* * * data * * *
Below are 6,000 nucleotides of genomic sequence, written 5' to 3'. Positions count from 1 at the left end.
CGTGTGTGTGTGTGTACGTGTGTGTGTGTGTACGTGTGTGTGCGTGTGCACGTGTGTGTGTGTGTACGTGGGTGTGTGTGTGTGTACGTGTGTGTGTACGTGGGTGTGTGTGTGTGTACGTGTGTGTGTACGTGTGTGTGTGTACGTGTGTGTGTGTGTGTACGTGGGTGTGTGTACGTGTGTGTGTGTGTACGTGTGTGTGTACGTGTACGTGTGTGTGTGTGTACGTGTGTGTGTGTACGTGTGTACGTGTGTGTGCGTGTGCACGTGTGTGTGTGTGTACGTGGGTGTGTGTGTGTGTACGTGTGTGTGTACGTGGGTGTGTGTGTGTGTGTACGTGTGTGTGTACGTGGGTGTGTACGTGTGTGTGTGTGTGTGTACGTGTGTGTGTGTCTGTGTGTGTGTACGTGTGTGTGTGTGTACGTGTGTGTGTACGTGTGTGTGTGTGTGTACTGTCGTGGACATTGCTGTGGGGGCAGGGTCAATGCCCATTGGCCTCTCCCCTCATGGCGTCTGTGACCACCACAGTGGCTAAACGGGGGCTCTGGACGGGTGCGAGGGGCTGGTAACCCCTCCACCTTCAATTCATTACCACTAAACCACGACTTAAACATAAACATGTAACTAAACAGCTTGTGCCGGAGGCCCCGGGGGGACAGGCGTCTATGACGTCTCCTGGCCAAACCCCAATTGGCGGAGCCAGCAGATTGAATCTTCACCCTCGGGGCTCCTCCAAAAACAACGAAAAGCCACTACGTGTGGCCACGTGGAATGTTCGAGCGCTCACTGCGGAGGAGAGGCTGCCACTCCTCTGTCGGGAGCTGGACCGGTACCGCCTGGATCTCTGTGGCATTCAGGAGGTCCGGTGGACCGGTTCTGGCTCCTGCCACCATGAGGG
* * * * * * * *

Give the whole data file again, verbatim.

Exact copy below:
Below are 6,000 nucleotides of genomic sequence, written 5' to 3'. Positions count from 1 at the left end.
CGTGTGTGTGTGTGTACGTGTGTGTGTGTGTACGTGTGTGTGCGTGTGCACGTGTGTGTGTGTGTACGTGGGTGTGTGTGTGTGTACGTGTGTGTGTACGTGGGTGTGTGTGTGTGTACGTGTGTGTGTACGTGTGTGTGTGTACGTGTGTGTGTGTGTGTACGTGGGTGTGTGTACGTGTGTGTGTGTGTACGTGTGTGTGTACGTGTACGTGTGTGTGTGTGTACGTGTGTGTGTGTACGTGTGTACGTGTGTGTGCGTGTGCACGTGTGTGTGTGTGTACGTGGGTGTGTGTGTGTGTACGTGTGTGTGTACGTGGGTGTGTGTGTGTGTGTACGTGTGTGTGTACGTGGGTGTGTACGTGTGTGTGTGTGTGTGTACGTGTGTGTGTGTCTGTGTGTGTGTACGTGTGTGTGTGTGTACGTGTGTGTGTACGTGTGTGTGTGTGTGTACTGTCGTGGACATTGCTGTGGGGGCAGGGTCAATGCCCATTGGCCTCTCCCCTCATGGCGTCTGTGACCACCACAGTGGCTAAACGGGGGCTCTGGACGGGTGCGAGGGGCTGGTAACCCCTCCACCTTCAATTCATTACCACTAAACCACGACTTAAACATAAACATGTAACTAAACAGCTTGTGCCGGAGGCCCCGGGGGGACAGGCGTCTATGACGTCTCCTGGCCAAACCCCAATTGGCGGAGCCAGCAGATTGAATCTTCACCCTCGGGGCTCCTCCAAAAACAACGAAAAGCCACTACGTGTGGCCACGTGGAATGTTCGAGCGCTCACTGCGGAGGAGAGGCTGCCACTCCTCTGTCGGGAGCTGGACCGGTACCGCCTGGATCTCTGTGGCATTCAGGAGGTCCGGTGGACCGGTTCTGGCTCCTGCCACCATGAGGG